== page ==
We are scattered by storms, and we are gathered by storms. Our storms may be physical or political, economic or spiritual. Sometimes, we are battered by a nasty confluence of all four. Whatever their nature, storms force us to move.
And Hurricane Sandy certainly moved us.
On a dark street in the early 1970s, as three rival gangs went about business as usual, there was a man who took off his shoes after seeing a fire.
At the time, those three troubled, disparate, and man-made congregations were looking for a flame, a spark — something to add light to their dark and heavy hearts.
But the only true solution, in the end, came as the result of a spark — a holy spark. Continue reading
With a delicious Irish meat pie sitting on the table, my 4-year-old son looked across the same table and saw a chubby red rubber ball, 13 months his junior. Carefully, with a small elastic string, he tethered his brother to a hard, mischievous paddle.
“Jaaa-ames,” he pulled, “Me going to drink your miii-ilk.”
“Jaaa-ames, me going to eat your craaa-kers.”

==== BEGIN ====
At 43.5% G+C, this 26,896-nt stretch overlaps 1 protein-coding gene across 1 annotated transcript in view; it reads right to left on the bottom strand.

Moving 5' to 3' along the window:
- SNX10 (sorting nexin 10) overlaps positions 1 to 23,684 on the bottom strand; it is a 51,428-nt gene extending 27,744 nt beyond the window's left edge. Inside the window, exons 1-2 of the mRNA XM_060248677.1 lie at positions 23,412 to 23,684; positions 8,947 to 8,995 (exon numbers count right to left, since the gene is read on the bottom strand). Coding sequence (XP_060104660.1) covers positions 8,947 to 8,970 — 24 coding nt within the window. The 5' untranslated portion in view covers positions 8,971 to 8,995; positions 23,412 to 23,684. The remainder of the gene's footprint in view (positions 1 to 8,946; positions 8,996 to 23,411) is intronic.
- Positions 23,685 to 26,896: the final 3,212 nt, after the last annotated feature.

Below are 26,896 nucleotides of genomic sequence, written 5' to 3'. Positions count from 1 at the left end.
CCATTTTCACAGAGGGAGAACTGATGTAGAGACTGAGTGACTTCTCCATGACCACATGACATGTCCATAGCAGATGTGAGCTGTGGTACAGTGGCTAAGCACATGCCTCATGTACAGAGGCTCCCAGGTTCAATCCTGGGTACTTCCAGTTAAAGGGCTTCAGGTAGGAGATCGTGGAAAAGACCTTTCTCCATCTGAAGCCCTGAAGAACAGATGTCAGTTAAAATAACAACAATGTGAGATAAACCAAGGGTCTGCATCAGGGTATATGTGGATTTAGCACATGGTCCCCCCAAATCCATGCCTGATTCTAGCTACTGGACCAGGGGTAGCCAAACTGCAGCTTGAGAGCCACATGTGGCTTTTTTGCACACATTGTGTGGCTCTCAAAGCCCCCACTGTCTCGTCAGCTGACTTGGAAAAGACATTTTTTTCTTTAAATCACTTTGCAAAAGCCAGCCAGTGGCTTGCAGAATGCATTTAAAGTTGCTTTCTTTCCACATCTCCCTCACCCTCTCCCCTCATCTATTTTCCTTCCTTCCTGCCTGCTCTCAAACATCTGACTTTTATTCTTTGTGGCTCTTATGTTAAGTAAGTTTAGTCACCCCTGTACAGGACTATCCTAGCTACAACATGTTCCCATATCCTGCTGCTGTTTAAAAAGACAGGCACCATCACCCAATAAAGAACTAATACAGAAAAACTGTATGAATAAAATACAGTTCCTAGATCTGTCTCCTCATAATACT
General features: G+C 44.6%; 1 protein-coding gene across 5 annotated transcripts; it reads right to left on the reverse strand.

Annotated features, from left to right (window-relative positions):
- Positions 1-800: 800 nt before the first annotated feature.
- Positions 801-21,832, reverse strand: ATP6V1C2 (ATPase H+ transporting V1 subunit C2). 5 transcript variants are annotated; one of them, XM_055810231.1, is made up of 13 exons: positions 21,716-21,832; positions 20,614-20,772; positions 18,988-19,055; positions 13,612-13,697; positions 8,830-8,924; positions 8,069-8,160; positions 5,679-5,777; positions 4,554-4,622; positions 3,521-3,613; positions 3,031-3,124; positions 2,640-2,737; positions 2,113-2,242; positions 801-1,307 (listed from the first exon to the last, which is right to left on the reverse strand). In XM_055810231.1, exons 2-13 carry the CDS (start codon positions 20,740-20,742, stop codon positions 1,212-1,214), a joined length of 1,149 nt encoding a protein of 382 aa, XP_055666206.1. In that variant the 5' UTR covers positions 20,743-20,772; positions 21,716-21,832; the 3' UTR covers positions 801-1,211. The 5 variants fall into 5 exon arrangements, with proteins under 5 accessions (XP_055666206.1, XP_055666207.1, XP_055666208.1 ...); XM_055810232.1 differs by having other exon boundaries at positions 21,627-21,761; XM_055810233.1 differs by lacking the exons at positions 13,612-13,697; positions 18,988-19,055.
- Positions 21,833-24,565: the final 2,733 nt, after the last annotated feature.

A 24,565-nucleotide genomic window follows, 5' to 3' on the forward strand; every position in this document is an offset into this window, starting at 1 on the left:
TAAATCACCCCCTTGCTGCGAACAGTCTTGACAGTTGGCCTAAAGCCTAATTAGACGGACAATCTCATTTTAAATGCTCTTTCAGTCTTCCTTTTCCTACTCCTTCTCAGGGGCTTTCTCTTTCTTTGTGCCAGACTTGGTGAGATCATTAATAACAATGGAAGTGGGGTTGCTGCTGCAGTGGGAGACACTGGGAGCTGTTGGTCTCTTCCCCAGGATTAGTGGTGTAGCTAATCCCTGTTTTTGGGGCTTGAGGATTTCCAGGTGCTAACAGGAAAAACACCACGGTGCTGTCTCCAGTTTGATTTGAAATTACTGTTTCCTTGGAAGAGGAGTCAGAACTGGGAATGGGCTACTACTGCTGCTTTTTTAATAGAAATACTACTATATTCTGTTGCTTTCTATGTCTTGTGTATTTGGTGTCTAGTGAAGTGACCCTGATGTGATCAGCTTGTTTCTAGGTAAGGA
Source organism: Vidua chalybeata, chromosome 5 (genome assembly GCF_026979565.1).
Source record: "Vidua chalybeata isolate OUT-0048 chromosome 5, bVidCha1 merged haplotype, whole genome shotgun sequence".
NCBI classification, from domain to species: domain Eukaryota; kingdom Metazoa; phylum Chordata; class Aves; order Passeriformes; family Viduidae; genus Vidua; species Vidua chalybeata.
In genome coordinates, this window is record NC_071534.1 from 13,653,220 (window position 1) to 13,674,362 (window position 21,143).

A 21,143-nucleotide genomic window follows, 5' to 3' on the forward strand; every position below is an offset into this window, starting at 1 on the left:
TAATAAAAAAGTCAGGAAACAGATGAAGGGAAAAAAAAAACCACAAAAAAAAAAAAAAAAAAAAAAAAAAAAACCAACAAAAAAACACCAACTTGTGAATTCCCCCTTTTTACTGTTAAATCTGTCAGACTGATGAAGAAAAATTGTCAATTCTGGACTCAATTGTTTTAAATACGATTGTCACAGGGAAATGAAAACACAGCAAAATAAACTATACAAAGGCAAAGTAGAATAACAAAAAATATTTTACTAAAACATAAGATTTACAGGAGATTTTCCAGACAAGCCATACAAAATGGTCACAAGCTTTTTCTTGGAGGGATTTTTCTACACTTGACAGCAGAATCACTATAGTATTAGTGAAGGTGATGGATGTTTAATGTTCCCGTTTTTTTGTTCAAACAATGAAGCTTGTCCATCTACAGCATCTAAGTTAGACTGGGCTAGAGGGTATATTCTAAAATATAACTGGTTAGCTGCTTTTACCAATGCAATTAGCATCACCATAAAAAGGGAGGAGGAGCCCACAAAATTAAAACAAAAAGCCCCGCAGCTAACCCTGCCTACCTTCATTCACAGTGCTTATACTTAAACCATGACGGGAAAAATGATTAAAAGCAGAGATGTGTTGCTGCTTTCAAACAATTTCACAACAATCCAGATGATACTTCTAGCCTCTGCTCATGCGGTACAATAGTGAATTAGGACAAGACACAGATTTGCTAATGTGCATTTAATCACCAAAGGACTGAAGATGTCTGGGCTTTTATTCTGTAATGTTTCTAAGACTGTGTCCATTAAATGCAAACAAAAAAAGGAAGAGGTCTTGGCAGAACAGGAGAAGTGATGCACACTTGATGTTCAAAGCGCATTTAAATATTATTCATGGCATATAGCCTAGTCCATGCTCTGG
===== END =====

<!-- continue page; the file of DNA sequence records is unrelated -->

As the “playful” paddling continued, each smack was met with a shrill, vile cry of defiance. Meanwhile, my half-full plate of food steamed in front of me, while a half-empty temper steamed inside of me. The noises were a bloody distraction from my meat and potatoes — like watching a battle unfold on the evening news during supper. Only this was worse — because I had to get involved.
“It matters little where a man may be at this moment; the point is whether he is growing,” wrote 19th century author George MacDonald. Unfortunately, many in our culture have chosen to write with a different stylus.
Our culture hungers for resolution in its consumption. We want to display the trophy. We want to own the wardrobe. We want to write the status update that cements our identity. Too often we want our lives to sit neatly like a well-placed book on a well-dusted, scrupulously organized bookshelf. Continue reading
Yesterday, I had a former student stop by my room and ask if I would read a poem that he wrote. I didn’t get a chance until today, and so we talked about it together after school. In the poem, he likened the human condition to that of ants, describing our challenges and fears from this “insecta” perspective, as they face what appear as overwhelming giants around them. Continue reading